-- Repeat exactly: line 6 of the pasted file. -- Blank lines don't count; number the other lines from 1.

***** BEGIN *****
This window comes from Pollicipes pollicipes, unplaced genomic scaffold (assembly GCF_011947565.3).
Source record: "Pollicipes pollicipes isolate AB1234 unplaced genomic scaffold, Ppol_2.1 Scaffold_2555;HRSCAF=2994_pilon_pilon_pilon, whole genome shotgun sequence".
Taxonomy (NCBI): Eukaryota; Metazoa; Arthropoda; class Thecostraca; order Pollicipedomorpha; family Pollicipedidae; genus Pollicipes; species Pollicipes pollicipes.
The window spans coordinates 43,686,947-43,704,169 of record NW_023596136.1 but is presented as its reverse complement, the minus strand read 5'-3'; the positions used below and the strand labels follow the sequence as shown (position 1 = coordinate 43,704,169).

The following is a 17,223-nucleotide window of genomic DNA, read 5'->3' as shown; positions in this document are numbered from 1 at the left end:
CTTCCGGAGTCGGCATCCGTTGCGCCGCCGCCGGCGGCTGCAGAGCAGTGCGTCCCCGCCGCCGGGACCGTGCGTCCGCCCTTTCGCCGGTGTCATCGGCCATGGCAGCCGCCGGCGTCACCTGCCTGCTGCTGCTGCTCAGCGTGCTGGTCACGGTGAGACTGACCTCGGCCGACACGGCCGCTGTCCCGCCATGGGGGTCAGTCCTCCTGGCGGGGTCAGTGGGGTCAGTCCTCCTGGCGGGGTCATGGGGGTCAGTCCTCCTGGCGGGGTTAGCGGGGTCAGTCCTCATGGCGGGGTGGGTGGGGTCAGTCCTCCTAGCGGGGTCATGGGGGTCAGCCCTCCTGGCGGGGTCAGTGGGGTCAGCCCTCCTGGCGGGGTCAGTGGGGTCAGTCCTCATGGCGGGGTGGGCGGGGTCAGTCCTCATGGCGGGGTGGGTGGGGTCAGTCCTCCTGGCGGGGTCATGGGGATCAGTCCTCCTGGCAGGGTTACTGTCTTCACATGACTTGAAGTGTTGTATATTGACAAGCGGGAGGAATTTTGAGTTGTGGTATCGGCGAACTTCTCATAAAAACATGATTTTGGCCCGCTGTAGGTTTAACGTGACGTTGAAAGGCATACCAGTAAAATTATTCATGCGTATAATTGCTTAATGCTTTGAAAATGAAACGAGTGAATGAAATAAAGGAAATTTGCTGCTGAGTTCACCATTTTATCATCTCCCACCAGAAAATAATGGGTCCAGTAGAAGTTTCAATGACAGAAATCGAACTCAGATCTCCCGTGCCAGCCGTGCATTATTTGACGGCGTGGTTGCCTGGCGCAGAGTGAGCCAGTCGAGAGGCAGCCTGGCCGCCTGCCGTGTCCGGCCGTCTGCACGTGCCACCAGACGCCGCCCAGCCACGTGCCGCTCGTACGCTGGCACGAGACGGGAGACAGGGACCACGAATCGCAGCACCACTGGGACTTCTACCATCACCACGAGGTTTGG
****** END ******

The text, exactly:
CTTCCGGAGTCGGCATCCGTTGCGCCGCCGCCGGCGGCTGCAGAGCAGTGCGTCCCCGCCGCCGGGACCGTGCGTCCGCCCTTTCGCCGGTGTCATCGGCCATGGCAGCCGCCGGCGTCACCTGCCTGCTGCTGCTGCTCAGCGTGCTGGTCACGGTGAGACTGACCTCGGCCGACACGGCCGCTGTCCCGCCATGGGGGTCAGTCCTCCTGGCGGGGTCAGTGGGGTCAGTCCTCCTGGCGGGGTCATGGGGGTCAGTCCTCCTGGCGGGGTTAGCGGGGTCAGTCCTCATGGCGGGGTGGGTGGGGTCAGTCCTCCTAGCGGGGTCATGGGGGTCAGCCCTCCTGGCGGGGTCAGTGGGGTCAGCCCTCCTGGCGGGGTCAGTGGGGTCAGTCCTCATGGCGGGGTGGGCGGGGTCAGTCCTCATGGCGGGGTGGGTGGGGTCAGTCCTCCTGGCGGGGTCATGGGGATCAGTCCTCCTGGCAGGGTTACTGTCTTCACATGACTTGAAGTGTTGTATATTGACAAGCGGGAGGAATTTTGAGTTGTGGTATCGGCGAACTTCTCATAAAAACATGATTTTGGCCCGCTGTAGGTTTAACGTGACGTTGAAAGGCATACCAGTAAAATTATTCATGCGTATAATTGCTTAATGCTTTGAAAATGAAACGAGTGAATGAAATAAAGGAAATTTGCTGCTGAGTTCACCATTTTATCATCTCCCACCAGAAAATAATGGGTCCAGTAGAAGTTTCAATGACAGAAATCGAACTCAGATCTCCCGTGCCAGCCGTGCATTATTTGACGGCGTGGTTGCCTGGCGCAGAGTGAGCCAGTCGAGAGGCAGCCTGGCCGCCTGCCGTGTCCGGCCGTCTGCACGTGCCACCAGACGCCGCCCAGCCACGTGCCGCTCGTACGCTGGCACGAGACGGGAGACAGGGACCACGAATCGCAGCACCACTGGGACTTCTACCATCACCACGAGGTTTGG